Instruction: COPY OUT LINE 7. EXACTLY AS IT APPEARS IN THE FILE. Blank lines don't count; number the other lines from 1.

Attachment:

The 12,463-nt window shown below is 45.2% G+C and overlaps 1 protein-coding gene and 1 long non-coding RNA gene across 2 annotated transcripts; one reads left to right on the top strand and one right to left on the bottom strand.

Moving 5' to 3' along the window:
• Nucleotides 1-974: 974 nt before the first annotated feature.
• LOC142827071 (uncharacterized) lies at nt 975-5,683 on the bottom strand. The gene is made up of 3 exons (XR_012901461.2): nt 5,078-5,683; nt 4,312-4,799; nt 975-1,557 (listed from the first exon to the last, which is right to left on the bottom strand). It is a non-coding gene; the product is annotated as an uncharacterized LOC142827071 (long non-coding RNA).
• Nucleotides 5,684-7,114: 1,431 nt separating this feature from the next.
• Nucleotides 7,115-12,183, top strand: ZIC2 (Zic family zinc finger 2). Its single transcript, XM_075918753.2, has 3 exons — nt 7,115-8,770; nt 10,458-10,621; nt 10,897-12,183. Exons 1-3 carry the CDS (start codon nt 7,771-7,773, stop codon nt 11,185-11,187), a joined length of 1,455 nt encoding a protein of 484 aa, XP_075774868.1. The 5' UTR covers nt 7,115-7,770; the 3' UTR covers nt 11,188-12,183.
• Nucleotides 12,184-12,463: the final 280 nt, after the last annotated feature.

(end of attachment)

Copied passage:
• Nucleotides 12,184-12,463: the final 280 nt, after the last annotated feature.